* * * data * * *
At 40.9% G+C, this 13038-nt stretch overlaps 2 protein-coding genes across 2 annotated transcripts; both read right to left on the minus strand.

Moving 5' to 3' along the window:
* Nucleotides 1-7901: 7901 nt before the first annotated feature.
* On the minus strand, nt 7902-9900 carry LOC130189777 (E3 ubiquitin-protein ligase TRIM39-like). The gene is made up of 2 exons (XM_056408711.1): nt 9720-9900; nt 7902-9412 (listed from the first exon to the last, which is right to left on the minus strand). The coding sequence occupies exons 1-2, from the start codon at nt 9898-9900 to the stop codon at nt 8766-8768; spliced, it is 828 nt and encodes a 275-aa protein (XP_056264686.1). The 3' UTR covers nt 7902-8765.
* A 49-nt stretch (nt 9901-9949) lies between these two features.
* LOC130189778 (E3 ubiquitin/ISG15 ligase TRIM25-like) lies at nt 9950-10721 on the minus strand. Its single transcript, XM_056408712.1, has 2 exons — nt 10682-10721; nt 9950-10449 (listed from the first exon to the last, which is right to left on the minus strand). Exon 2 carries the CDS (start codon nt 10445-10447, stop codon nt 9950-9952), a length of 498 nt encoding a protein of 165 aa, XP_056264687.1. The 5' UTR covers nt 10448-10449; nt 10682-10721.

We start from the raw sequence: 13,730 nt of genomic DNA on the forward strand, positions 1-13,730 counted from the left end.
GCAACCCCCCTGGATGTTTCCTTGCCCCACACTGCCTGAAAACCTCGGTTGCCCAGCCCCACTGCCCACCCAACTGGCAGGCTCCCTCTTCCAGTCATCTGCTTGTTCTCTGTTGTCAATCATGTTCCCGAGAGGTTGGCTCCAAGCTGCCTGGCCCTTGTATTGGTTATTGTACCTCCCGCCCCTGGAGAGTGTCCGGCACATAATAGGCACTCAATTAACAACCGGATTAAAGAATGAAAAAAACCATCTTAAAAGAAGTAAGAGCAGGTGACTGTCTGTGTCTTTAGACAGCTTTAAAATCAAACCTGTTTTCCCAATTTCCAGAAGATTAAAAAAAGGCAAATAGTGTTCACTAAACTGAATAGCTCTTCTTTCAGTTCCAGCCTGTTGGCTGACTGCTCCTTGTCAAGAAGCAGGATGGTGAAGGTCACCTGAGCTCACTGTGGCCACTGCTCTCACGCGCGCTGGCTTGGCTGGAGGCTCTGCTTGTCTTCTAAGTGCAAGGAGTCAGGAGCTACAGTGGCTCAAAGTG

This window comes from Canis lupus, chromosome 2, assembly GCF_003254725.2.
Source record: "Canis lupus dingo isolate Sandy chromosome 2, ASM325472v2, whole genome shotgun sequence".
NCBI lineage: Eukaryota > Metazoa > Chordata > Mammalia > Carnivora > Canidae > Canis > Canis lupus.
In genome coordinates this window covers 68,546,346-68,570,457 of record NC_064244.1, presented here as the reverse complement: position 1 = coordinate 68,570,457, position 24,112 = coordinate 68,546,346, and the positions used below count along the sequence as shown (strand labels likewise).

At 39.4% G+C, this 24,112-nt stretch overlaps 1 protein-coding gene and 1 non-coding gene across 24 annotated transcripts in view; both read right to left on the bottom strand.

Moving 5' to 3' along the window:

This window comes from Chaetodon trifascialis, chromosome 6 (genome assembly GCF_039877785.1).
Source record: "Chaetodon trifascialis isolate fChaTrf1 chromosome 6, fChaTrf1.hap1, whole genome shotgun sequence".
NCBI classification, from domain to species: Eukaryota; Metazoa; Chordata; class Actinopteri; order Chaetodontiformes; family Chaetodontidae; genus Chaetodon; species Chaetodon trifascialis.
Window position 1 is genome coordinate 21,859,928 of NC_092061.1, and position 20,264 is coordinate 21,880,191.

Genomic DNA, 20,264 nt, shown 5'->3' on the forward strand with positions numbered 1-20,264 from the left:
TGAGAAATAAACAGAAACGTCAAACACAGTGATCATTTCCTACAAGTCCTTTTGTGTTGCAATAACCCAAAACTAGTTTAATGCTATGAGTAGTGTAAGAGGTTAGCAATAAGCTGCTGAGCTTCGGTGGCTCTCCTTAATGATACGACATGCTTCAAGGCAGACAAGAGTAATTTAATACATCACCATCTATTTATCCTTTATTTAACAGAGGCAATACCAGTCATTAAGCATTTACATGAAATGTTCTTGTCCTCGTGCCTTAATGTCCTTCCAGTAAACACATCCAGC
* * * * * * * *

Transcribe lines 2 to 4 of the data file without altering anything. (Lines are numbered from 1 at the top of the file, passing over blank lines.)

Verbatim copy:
Moving 5' to 3' along the window:
* Nucleotides 1-7901: 7901 nt before the first annotated feature.
* On the minus strand, nt 7902-9900 carry LOC130189777 (E3 ubiquitin-protein ligase TRIM39-like). The gene is made up of 2 exons (XM_056408711.1): nt 9720-9900; nt 7902-9412 (listed from the first exon to the last, which is right to left on the minus strand). The coding sequence occupies exons 1-2, from the start codon at nt 9898-9900 to the stop codon at nt 8766-8768; spliced, it is 828 nt and encodes a 275-aa protein (XP_056264686.1). The 3' UTR covers nt 7902-8765.